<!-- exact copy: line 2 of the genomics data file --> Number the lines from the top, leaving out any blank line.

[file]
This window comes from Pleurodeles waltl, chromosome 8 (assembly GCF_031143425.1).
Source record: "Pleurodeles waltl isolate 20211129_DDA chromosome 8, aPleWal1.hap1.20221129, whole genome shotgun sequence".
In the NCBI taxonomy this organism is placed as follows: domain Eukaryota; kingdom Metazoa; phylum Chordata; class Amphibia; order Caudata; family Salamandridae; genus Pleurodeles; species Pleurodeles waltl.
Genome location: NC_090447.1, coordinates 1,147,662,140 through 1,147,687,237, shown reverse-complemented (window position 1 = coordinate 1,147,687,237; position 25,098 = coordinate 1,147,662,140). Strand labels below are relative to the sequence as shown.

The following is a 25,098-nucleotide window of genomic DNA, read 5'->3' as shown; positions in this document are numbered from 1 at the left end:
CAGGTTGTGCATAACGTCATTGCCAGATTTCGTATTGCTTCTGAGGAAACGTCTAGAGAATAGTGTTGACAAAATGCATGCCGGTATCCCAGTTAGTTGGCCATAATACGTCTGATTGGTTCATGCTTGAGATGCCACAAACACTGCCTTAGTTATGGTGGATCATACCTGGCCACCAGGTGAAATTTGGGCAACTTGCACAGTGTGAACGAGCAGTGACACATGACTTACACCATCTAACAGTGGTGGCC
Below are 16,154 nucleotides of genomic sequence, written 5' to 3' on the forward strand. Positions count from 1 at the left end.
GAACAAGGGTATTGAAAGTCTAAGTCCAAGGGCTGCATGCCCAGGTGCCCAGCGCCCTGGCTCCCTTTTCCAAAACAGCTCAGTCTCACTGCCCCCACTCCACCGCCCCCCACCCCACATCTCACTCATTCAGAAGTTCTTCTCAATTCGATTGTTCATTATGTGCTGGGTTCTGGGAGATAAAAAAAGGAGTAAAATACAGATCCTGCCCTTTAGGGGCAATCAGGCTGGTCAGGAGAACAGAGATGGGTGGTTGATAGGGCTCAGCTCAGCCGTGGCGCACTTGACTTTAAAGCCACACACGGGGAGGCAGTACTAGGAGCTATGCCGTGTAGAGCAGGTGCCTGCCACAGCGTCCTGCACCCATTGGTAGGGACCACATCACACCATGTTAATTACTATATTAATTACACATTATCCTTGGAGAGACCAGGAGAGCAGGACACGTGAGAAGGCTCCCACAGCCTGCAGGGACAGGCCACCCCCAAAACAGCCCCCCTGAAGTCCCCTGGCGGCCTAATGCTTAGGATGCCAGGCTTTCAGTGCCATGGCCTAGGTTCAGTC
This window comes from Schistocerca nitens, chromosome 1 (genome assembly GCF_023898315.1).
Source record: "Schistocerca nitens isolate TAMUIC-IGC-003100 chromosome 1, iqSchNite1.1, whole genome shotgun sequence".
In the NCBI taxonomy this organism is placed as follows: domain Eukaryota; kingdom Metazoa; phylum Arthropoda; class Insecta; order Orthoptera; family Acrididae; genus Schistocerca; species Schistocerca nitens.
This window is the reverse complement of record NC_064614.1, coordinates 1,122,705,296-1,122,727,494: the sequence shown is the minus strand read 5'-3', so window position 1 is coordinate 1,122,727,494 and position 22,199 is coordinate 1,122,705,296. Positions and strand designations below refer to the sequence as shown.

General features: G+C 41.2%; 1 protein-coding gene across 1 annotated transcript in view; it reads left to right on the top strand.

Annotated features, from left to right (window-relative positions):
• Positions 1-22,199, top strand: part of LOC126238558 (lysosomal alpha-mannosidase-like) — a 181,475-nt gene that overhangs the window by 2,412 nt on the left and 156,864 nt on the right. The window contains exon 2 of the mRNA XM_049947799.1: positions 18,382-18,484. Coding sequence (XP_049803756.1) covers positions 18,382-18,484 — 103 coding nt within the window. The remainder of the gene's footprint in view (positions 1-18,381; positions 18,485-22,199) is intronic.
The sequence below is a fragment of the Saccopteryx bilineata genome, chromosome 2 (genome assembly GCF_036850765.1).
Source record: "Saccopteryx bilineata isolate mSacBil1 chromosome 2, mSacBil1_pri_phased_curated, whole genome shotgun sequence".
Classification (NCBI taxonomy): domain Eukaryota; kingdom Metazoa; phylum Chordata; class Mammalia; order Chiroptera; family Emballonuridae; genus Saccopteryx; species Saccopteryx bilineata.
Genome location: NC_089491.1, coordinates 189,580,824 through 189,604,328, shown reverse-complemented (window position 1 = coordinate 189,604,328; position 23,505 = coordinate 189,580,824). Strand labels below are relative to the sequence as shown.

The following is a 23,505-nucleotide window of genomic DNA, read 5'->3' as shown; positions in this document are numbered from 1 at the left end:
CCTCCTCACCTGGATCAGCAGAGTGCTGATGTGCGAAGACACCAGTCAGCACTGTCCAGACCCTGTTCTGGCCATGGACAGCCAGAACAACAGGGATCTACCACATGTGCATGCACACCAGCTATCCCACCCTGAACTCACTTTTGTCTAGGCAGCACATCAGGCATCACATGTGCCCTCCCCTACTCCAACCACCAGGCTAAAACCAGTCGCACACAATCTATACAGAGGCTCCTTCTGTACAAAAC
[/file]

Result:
Source record: "Pleurodeles waltl isolate 20211129_DDA chromosome 8, aPleWal1.hap1.20221129, whole genome shotgun sequence".